Enhanced recovery is a modern, evidence-based approach that helps patients recover more quickly after having major surgery. Enhanced recovery is sometimes called “rapid” or “accelerated” recovery. And while we refer to it as a “pathway” (or ERP for short), you may come across the acronym ERAS, which simply stands for Enhanced Recovery After Surgery.
Many hospitals have enhanced recovery programmes in place and it’s now seen as standard practice following surgery for many procedures. At HDFT, we have introduced the pathways across our orthopaedic, gynaecology, maternity and colorectal services.
The pathway aims to ensure that patients:
- Are as healthy as possible before receiving treatment
- Receive the best possible care during their operation
- And receive the best possible care while recovering
Having an operation can be both physically and emotionally stressful. Enhanced recovery tries to get the patient back to full health quickly and safely. Research has shown that the earlier a person gets out of bed and starts walking, eating and drinking after having an operation, the shorter their recovery time will be.
In order to deliver this, our policy breaks the pathway down into six individual elements:
Referral from primary care
- At the point of referral, the patient’s GP is responsible for ensuring that the patient is as healthy as they can be ahead of surgery. Aside from routine review and management of co-morbidities such as diabetes or hypertension, they should also aim to optimise the patient’s haemoglobin levels.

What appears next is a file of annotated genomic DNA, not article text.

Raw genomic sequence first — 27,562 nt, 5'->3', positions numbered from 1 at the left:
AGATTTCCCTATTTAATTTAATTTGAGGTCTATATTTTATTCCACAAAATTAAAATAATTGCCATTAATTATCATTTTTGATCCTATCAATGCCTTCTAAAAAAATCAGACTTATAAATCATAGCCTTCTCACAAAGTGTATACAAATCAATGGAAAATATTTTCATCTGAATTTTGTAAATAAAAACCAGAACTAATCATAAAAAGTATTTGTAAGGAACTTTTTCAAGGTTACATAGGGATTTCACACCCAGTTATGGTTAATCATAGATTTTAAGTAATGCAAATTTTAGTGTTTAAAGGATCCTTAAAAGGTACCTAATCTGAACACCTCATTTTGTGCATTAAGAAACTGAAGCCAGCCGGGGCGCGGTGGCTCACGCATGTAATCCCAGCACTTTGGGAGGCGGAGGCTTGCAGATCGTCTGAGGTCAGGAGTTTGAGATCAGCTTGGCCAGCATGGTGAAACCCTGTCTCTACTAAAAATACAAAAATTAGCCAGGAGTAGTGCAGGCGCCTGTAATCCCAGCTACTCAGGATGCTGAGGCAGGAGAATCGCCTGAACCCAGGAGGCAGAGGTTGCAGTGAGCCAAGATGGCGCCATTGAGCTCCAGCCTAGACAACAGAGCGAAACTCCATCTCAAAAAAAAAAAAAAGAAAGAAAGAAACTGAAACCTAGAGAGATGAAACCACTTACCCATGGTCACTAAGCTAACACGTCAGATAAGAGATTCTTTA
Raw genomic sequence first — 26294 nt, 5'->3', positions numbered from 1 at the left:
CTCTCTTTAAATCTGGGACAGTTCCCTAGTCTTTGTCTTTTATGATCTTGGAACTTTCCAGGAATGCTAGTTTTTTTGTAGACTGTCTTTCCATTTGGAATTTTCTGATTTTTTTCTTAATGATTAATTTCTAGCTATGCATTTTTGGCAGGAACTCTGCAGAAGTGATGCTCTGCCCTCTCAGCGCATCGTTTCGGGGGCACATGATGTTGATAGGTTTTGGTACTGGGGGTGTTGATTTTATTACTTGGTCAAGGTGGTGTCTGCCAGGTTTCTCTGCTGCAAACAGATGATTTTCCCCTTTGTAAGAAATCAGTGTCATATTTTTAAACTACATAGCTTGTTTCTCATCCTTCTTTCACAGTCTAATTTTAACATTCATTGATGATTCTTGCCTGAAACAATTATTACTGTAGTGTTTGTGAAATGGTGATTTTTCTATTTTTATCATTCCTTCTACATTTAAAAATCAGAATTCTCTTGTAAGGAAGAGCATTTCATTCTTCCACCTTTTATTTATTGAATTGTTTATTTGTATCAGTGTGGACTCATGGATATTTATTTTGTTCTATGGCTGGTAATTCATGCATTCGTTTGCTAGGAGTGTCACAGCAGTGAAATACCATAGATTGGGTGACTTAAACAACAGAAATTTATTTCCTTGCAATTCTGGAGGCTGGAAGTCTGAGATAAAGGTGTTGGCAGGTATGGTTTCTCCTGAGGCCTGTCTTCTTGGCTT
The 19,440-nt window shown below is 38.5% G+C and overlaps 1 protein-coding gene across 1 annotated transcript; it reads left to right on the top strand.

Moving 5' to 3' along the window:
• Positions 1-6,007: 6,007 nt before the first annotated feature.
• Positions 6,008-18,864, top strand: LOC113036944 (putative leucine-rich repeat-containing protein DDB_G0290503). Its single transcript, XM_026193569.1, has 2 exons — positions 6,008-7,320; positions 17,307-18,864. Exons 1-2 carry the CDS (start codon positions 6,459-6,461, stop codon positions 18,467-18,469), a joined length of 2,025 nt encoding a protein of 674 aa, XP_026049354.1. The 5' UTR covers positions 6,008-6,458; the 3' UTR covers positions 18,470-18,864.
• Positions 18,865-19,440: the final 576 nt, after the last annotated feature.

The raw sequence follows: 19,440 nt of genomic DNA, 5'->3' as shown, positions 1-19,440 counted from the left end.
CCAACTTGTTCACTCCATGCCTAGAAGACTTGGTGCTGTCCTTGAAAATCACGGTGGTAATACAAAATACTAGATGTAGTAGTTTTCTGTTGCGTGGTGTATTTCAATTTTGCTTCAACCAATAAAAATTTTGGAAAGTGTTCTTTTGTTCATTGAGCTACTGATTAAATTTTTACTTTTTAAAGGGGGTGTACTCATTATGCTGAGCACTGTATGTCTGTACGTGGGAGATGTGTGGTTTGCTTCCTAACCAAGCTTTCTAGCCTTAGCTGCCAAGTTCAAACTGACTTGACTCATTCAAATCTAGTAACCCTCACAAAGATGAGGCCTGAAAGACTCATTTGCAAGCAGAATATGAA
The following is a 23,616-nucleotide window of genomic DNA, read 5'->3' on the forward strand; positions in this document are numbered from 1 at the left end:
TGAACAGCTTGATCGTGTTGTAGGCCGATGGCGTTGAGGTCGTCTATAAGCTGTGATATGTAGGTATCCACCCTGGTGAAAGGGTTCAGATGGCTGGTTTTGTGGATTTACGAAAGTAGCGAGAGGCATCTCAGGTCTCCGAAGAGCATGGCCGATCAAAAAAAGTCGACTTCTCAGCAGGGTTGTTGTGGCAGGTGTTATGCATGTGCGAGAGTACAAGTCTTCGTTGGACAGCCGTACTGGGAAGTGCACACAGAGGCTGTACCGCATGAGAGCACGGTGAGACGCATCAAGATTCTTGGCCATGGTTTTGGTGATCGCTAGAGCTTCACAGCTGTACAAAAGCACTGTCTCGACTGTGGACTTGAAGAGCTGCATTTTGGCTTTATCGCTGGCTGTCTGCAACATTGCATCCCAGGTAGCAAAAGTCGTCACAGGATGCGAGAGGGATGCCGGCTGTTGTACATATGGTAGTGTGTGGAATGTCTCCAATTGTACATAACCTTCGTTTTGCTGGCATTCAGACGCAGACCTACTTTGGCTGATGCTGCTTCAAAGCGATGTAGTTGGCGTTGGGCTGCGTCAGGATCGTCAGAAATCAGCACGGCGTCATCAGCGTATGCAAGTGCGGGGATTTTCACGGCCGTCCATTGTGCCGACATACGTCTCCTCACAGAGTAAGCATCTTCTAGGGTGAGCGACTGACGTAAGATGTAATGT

- This is the point at which we check that the patient is ready to undergo surgery. Health assessments, risks assessments and informed decision making underpin this stage of the pathway.
- For certain procedures, patients must attend an education class provided by our therapists, which will help in preparing you ahead of your operation.
- Additionally, patients are provided with information booklets.
- We usually admit the patient on the day of surgery.
- As for the operation itself:
- Our surgeons always aim to use the least invasive surgical techniques. After all – the smaller the trauma, the easier it should be to recovery from.
- Our anaesthetists combine analgesia (pain control) and anaesthesia (sensation) to ensure that the patient is comfortable and safe, without resulting in prolonged grogginess or a lack of sensation afterwards.
- Patients will have been taught a series of physical exercises during the pre-op education class. These will vary depending upon the nature of the operation (for example, it won’t be the same exercises for the knee as the hip) but either way, they are very important and designed to get the patients on the road to recovery.
- Finally, the patients should be ready for discharge.
- Patients will be discharged as soon as criteria are met.
- There may be additional therapy support, such as physio or dietetics.